How many pixels do you need? How big is your screen? What are the best range and sensitivity settings? Should you zoom in, zoom out or go for auto? Where is your transducer? How powerful is it? And, most importantly, where are the @#$% fish? So many questions, so many options. These days, if you want to catch fish from a boat, your best chance is by using one of the many depth sounders, or ‘fish-finders’ as they are now more commonly called.

The science behind these units is developing almost by the hour as they become more sensitive, accurate and incorporate more and more features. Which invariably results in more complexity. In addition, many manufacturers now offer multi-tasking so that your fish-finder can double as your chartplotter/GPS. For the novice boatie, knowing what to look for in a fish-finder is as important as knowing which rig to use and what sort of bait to buy.

We recently had the opportunity to jump aboard Furuno’s new project boat, a Cruise Craft Explorer 625 with enough electronics to equip a small battleship. Apart from a full dash of screens, Cruise Craft pulled out all stops and maximised the bilge space to fit in a brace of transducers.

The fruits of astute fish-finder operation.

It should be noted that there is a wide variety of systems on offer from various manufacturers, but many share the same fundamental operating systems, terminology and graphics. The differences are in the number of features offered, size of display, power, and price.

First off, you have to decide exactly what it is you really need in a sounder. For instance, if you’re typically bottom-bouncing in deep water, you might want to look at the top end of the range, as these units will likely offer more accurate identification of fish and deep-water features. But then again, the same units might be just as useful for sorting whiting from weed and reef in shallower situations. You also need to consider the layout of your boat when it comes to the optimum placement for the transducer and screen.

To cover what can be a very complex and confusing subject, we’ve broken our guide down into three parts: advice on what to look for when buying a fish-finder, how to use them once you’re out on the water and a general buyers guide featuring some of the latest systems on offer.

We begin by discussing what features you might want to look for when you’re shopping for your new fish-finding weaponry.


Resolution is the most important feature to consider when buying and one that has a number of aspects:

Top: Cruise Craft’s demo 685 Outsider helm fitout.

Middle: The steering bulkhead on Furuno’s 625 Explorer is packed with electronics that drive the headsets at the helm.

Above: The complicated bilge on Furuno’s new test platform houses five separate transducers.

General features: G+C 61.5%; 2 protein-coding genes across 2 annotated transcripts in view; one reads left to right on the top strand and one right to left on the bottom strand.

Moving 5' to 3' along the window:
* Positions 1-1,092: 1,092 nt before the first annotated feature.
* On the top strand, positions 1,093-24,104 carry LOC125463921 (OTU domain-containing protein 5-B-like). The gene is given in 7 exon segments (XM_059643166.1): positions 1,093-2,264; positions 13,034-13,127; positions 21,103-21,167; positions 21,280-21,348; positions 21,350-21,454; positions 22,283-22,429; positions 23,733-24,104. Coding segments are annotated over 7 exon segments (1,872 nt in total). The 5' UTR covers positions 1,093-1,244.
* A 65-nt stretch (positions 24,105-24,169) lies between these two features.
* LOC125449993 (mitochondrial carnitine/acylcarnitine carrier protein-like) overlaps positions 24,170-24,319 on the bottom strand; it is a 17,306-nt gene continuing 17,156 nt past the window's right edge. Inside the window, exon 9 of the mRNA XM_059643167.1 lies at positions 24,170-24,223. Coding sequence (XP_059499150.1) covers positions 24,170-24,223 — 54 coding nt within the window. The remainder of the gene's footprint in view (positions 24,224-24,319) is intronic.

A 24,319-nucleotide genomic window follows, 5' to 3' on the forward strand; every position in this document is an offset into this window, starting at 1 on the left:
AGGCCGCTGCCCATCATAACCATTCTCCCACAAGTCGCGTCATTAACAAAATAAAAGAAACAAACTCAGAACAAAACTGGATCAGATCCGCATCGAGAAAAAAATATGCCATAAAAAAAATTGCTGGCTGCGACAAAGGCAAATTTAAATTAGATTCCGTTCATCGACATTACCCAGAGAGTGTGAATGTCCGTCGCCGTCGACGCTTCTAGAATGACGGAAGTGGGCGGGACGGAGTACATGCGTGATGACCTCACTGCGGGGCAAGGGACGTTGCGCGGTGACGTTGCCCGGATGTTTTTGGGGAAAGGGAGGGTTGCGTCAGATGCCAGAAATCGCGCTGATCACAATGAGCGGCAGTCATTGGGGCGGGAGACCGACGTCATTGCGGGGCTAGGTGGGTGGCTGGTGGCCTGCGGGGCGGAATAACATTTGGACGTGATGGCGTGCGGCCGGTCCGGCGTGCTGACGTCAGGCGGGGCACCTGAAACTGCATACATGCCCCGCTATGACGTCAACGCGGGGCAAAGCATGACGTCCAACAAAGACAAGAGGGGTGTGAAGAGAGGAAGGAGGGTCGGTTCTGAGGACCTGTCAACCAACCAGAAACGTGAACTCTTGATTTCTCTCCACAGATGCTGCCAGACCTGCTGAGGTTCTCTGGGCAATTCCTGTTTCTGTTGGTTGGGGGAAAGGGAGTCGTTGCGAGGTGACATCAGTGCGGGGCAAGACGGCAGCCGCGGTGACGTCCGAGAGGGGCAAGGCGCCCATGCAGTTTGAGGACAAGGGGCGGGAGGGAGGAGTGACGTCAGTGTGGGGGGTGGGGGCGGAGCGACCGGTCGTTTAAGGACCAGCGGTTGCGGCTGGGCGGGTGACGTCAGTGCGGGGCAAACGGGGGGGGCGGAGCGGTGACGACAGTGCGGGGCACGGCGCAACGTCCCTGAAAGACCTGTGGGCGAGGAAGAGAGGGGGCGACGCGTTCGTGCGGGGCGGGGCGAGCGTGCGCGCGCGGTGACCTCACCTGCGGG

Pixel count: You need to obtain the highest possible pixel count in the vertical format. Horizontal pixel count merely gives a history of what has gone beneath the boat before it falls off the end of the screen and is lost forever. The vertical pixel count, if it is high, offers better resolution. There is no excuse not to have 480 vertical pixels in this day and age for a unit price of around $600.

Screen size: Basically, the bigger the better, budget allowing. If you are a bottom-bouncer and spend a lot of time at the transom, get a screen that is big enough to see from where you stand and fish. Small screens are too hard to read at the best of times and near impossible to read at speed over bumpy water.

Screen colour: It should be bright and contrast well against the images displayed. The more colours the screen can display, the more detail you’ll see.

Backlighting: This should also be bright. The cold cathode-lit screens are far easier to read than bulb-lit screens, which tend to be on the amber side of the colour spectrum.

View-ability: The screen should be easily viewed in direct sunlight and while wearing Polaroid or similar quality sunglasses. Make sure the screen can be viewed from the angle that you will use it most. Beware, some units simply ‘black out’ when viewed from side angles.

Colour vs monochrome: Colour screens with good resolution are superlative, making viewing easy and will show much more refined information. Having said that, there are a lot of colour screens on the market that are very basic and are not capable of showing images as they should be seen. Don’t get sucked into buying a colour unit just because it’s colour. If it doesn’t offer the resolution that you require after reading the above, abandon it for a quality monochrome unit. A high-resolution monochrome screen will beat a lousy quality colour screen hands-down, without fail.

Top: If you are looking for perfect fish arches, here’s a bunch in Havana Harbour, Vanuatu. The fish were trevally.

Above Right: Beam angle is typically wider in the 50kHz beam, transducer. The 200kHz beam, though narrower, provides higher resolution.

Fundamentally, you need to do your home­work before buying. Ask as many questions as you can, speak to other boaties, check out some of the web fishing forums and, most importantly, set a realistic budget. Like most things, the more you spend, the more you get. But then again, some people aim too high and end up with a high-powered, feature-packed fish-finder, but only need to use a fraction of its capabilities.


These bait fish were jigged off the bottom as shown in the image above. School density was pretty light. A cheaper or less sensitive fish-finder would likely have not detected the school, resulting in a lost opportunity.

Transducers are arguably as important as the screens, because they transmit and receive the signal, which is then sent to the screen/unit for interpretation and display. The power, type and location of the transducer can make all the difference in the world to the accuracy and usefulness of what you see on the screen.